Stromasys is a regular presence at the annual VMware conference. This year's event kicked off yesterday with an announcement that ties VMware to Amazon's Web Services. Businesses that want to run some VMware workloads on AWS can do so at Amazon's Oregon cloud datacenters.
VMware is also a regular in the Charon configurations for HP 3000 virtualization. Cloud-based offerings around Charon have been in the Stromasys lineup for several years. The opportunity to be the first 3000 site to operate from the cloud is still out there, but Stromasys is ready.
Charon's HPA product manager Doug Smith says VMware is by no means essential to eliminating a physical 3000. A lot of companies have VMware installed, though, and when they're spent that kind of money they're often interested in how to leverage their datacenter resource. Creating a virtualized Linux server to cradle the virtualization of PA-RISC demands a lot. Some companies have VMware on very powerful servers, so that can help.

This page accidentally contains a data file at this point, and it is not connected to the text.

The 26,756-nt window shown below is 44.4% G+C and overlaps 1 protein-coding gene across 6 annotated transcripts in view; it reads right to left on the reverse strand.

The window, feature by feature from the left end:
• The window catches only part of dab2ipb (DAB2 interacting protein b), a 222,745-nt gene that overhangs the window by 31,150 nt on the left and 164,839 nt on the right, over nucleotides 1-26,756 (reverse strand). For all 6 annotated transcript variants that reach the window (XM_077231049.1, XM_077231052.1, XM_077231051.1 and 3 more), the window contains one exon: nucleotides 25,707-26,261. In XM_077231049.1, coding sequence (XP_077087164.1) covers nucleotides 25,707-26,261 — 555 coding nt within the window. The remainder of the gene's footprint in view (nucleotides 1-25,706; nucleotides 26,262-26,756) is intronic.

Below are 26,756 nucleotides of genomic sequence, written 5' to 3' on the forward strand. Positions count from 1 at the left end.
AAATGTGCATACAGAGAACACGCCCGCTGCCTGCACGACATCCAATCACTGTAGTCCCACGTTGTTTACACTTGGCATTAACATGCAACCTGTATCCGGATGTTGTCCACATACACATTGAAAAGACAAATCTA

Most of the Charon customers are on physical platforms. If VMware is available it can be used unless there's a customer requirement for direct access to a physical device like a tape drive.
Cloud promised a lot for a long time, but it has had costs to calculate, too. This is where the AWS partnership is likely to make a difference. Stromasys product manager Dave Clements said at the start of 2016, "A pretty good-sized virtualized server in the cloud costs about $1,000 a month. We don't discourage it, though."
VMware tried to launch its own cloud services and failed, so now their Amazon ally "gives us a strategic and long-term partnership." It's called VMware Cloud for AWS. The VMware show also included an introduction of a new Kingston SSD device, the NVMe SSD, to eliminate data bottlenecks. SSD is one of the hidden advantages of taking a 3000 host into virtualized Charon territory.